Readers Respond

READERS RESPOND

December 04, 2009

Billboards make us ask: What does it mean to be good?

What incredible irony! A group of atheists and agnostics calling themselves the Coalition of Reason has put up billboards around town which use God's name to attract nonbelievers ("Seeking out a community of nonbelievers," Dec. 3). "Are you good without God?" they ask. "Millions are."

How you answer that question depends on what you mean by the word "good." If by "good" you mean "Have I done more positive things than negative things?" most people would tend to answer in the affirmative.

But what if "good" means something entirely different? Christians in particular believe that in order to be good, one has to be without fault or blameless. We don't ask ourselves whether we are good enough to get by in this world according to our own standards of social acceptability but whether we are good enough to go to heaven using God's standard of absolute goodness. We ask ourselves such things as: Have we have ever told a lie, been disrespectful toward our parents, stolen anything or used God's name as a curse word. We question our attitudes and feelings. Do we covet other people's possessions and achievements, have we ever looked at anyone with lust, and do we love people or things more than we love God?

These two differing views of what "good" means are especially relevant to the current discussions about whether Mayor Sheila Dixon should resign after being convicted of embezzling gift cards. Some think she should remain in office because she has done more good than bad. Others think that she should resign for having abused the public trust. The Maryland Constitution speaks of such things as moral turpitude and community standards of just behavior. We're right back to that question of goodness again. Whose view will prevail? Who should get to decide?

Christians believe in a God who is both just and merciful. Sometimes we are tempted to judge ourselves by the "good enough" standard. We can become lazy and complacent, trusting in God's mercy to make up for sins which we in our half-hearted, spiritual lethargy don't really see as that big of a deal. We forget the God of justice who takes our sins so seriously that he gave his son Jesus Christ who willingly died in our place so that we wouldn't have to suffer the eternal punishment in hell that we actually deserve.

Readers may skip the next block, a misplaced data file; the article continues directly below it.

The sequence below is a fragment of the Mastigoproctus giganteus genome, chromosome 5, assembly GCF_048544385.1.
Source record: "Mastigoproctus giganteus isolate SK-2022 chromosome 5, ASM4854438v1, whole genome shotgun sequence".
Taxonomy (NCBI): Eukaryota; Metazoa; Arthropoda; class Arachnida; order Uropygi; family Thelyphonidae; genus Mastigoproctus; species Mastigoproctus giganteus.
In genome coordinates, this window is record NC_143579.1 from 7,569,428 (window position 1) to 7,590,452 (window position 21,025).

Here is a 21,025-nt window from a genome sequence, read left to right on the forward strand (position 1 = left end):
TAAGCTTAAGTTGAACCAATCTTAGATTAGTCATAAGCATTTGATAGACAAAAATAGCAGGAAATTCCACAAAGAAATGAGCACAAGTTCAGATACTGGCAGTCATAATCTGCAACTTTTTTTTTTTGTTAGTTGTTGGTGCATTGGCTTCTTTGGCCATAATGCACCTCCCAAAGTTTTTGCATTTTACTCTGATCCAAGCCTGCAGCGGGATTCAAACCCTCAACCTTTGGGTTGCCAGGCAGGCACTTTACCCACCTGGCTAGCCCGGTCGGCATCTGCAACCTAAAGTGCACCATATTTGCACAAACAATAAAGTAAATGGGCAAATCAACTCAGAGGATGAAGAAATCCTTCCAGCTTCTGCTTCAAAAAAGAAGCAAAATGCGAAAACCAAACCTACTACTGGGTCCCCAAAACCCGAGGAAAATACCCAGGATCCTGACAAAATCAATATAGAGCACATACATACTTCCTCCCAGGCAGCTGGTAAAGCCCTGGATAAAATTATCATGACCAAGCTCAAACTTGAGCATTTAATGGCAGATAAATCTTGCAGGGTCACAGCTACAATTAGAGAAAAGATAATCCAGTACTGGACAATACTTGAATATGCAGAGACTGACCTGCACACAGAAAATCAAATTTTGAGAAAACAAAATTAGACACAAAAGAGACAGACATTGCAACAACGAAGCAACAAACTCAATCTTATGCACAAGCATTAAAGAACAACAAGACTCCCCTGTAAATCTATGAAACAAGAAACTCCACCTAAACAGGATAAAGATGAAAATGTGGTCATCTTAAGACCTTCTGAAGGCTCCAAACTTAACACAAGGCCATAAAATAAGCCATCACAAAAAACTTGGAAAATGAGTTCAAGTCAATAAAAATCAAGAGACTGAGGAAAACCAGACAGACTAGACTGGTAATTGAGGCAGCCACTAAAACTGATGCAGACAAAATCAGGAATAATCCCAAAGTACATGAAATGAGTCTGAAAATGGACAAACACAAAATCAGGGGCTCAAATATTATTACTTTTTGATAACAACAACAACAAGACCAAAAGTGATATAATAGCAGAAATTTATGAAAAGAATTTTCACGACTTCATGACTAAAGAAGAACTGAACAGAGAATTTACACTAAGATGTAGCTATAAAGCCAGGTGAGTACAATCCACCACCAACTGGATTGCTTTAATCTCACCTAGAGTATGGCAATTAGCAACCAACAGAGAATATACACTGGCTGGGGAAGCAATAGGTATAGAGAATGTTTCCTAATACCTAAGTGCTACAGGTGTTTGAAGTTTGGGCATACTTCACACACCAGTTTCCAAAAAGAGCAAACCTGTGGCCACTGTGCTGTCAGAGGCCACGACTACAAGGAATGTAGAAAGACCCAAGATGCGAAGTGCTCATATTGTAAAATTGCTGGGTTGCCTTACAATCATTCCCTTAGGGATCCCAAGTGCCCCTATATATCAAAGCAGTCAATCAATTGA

God doesn't grade on a curve (Romans 3:10-18). We are all guilty by his standards of absolute goodness. God wants us to take our sins seriously, repent of them, and accept salvation through Jesus Christ. God wants to transform our lives. He expects us to hold ourselves to a higher standard than "good enough."

So many times, however, we take the easy way out by telling ourselves that God will be happy if we just love one another in that mushy kind of way that doesn't ask for personal sacrifice or adherence to any sort of harsh rules that might make us stand out from the crowd. That kind of attitude on the part of Christians is why atheists can get away with asking if we are good without God. The average Christian isn't that much different from the average nonbeliever. Our mediocrity makes our God look small and our religion look like just one more lackluster option in today's spiritual smorgasbord.

If Mayor Dixon ends up resigning, it will be over actions which she considered at the time to be good in her own eyes. The citizens of Baltimore and the state of Maryland will be left to grapple with the moral and ethical implications of her actions for years to come. We will have to come to some kind of public consensus on what it means to be good.

Vicki Boorman, Baltimore

You can be good without God

I was thrilled to see the article "Seeking out a community of nonbelievers" (Dec. 3). It's about time this sector of society started reaching out to people like me. I am a 42-year-old mother of two children who is definitely "good without God." I live a moral, ethical life and have taught my children right from wrong and to treat others the way they want to be treated - with kindness, respect and compassion.

Living as an agnostic or secular humanist is isolating. Several years ago, a friend of mine actually said to me, "I can't believe you are not religious because I've never heard you curse and you are so good with children." Like somehow these things are mutually exclusive. Another time, after the birth of my second son, a hospital worker came around to ask questions. When she asked my religion, I told her, "I'm agnostic." She thought I said "diagnostic" and looked very confused. I just had to say "no religion," which elicited a look of disappointment.

I hope the shock value of getting married, raising kids and being a moral person, all without believing in God, is diminished as more people join this movement.

Kelly Moore, Towson

Being good isn't enough

In response to the article on the Baltimore Coalition on Reason's gathering of nonbelievers, I say with love in my heart that they're missing the point. Being good is not the point. Our final resting place is.

Christians struggle minute by minute against their flesh to be good. The difference is that we don't go it alone. We have a loving Father who equips us with his Spirit to succeed. Followers of Christ come to know that it is only by God's grace that we are saved and not through our own righteous deeds. Jesus' work on the cross was complete, and we are forgiven (John 3:16).

If Christians are wrong and there is no life after death, we've lost nothing. If nonbelievers are wrong? Uh-oh.

Riza Winsom, Jarrettsville

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